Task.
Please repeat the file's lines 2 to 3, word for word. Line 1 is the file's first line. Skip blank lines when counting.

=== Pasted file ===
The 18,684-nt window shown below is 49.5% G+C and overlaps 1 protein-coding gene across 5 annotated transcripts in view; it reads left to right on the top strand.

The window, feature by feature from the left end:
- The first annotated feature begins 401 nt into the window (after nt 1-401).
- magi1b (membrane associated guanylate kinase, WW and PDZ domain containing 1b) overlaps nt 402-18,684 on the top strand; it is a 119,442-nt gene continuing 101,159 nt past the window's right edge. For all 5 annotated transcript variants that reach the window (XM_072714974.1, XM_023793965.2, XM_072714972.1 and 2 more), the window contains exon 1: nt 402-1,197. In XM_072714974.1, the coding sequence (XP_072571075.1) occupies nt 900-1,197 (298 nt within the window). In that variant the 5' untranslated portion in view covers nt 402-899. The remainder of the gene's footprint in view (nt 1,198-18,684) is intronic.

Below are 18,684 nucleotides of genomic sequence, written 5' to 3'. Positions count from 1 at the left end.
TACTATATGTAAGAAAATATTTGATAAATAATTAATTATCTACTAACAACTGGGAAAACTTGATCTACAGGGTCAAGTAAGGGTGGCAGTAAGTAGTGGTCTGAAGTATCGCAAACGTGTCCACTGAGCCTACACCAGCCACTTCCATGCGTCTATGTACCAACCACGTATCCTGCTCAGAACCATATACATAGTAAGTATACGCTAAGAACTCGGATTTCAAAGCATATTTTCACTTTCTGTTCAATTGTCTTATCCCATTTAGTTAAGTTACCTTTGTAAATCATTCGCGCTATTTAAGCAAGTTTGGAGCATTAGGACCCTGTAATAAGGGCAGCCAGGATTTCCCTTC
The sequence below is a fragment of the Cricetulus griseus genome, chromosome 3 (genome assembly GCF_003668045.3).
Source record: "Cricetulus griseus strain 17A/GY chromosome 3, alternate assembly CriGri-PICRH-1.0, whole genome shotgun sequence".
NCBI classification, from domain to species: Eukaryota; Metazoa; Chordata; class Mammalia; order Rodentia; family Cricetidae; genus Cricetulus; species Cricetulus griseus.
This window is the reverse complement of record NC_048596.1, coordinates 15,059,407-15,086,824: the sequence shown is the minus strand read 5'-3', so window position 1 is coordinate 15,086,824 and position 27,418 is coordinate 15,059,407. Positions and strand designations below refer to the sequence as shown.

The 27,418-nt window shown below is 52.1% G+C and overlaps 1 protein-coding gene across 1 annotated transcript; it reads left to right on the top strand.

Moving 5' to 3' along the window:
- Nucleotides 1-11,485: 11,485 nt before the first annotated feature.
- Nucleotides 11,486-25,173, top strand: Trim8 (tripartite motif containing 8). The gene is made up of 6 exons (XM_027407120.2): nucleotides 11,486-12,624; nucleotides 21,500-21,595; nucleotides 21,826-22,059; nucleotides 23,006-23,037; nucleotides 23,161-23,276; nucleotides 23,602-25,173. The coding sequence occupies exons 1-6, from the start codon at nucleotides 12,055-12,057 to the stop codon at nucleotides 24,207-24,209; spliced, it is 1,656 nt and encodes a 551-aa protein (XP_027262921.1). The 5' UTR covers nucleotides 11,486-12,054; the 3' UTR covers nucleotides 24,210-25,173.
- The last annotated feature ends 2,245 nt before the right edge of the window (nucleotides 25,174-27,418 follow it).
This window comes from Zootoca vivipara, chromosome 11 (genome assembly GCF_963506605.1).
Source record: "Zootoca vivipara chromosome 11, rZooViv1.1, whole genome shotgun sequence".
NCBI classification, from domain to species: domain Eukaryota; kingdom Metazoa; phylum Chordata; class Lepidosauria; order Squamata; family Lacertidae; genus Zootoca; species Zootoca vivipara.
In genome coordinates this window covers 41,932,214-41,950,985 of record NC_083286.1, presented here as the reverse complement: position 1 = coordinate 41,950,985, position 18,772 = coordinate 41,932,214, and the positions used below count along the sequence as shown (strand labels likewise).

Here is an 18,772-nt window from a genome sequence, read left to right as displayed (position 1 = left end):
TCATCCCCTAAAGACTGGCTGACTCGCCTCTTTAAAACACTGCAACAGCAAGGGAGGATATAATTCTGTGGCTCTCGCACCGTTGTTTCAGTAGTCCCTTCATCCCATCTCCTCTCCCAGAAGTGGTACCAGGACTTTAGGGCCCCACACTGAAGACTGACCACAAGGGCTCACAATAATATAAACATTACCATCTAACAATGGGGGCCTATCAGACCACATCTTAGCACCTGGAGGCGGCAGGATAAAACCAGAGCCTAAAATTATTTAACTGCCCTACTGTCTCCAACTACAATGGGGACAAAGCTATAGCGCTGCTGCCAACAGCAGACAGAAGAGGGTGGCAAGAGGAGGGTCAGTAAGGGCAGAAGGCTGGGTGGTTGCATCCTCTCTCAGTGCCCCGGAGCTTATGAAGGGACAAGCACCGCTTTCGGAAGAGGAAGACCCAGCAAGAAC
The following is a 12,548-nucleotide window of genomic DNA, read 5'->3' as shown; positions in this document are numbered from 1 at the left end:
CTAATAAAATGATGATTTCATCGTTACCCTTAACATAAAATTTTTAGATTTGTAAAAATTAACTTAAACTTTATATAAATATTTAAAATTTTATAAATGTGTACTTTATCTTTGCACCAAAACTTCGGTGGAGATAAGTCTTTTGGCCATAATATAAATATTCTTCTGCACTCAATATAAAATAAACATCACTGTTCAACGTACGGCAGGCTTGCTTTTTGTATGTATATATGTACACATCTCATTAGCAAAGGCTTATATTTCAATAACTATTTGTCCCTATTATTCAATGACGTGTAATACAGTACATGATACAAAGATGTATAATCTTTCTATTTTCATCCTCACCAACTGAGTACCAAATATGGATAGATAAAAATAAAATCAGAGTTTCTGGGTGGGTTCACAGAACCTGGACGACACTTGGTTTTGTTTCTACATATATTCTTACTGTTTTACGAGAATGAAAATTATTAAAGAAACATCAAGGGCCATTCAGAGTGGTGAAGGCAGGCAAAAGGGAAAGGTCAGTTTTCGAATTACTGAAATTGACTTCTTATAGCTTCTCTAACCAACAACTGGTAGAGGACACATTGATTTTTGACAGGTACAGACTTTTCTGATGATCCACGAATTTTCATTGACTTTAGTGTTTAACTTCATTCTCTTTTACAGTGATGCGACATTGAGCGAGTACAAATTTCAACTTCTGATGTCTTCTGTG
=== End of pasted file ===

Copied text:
The window, feature by feature from the left end:
- The first annotated feature begins 401 nt into the window (after nt 1-401).